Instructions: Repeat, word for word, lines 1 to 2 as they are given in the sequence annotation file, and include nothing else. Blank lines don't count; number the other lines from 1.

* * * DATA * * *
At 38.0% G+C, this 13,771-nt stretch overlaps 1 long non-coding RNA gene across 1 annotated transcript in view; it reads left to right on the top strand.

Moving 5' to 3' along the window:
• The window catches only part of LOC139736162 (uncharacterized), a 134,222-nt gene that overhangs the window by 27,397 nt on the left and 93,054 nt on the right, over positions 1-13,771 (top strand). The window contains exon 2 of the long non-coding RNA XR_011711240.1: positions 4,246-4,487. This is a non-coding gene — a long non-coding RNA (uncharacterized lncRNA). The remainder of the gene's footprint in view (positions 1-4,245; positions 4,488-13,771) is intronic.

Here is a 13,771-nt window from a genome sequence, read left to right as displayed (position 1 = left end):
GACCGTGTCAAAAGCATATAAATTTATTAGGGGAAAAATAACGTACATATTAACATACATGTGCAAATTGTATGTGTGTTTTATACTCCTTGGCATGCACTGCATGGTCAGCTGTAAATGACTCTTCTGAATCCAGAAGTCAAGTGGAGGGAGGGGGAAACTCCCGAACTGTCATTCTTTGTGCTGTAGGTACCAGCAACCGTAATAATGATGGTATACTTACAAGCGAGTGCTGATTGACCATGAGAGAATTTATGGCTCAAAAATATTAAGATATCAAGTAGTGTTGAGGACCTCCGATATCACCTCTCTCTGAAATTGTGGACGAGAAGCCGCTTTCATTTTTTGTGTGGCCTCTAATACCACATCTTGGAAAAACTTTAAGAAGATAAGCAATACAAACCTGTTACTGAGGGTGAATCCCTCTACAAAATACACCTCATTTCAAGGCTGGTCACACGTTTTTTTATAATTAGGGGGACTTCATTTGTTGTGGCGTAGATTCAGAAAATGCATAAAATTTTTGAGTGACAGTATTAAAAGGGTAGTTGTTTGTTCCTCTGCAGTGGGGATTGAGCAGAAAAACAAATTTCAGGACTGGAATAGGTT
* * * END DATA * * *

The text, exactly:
At 38.0% G+C, this 13,771-nt stretch overlaps 1 long non-coding RNA gene across 1 annotated transcript in view; it reads left to right on the top strand.

Moving 5' to 3' along the window: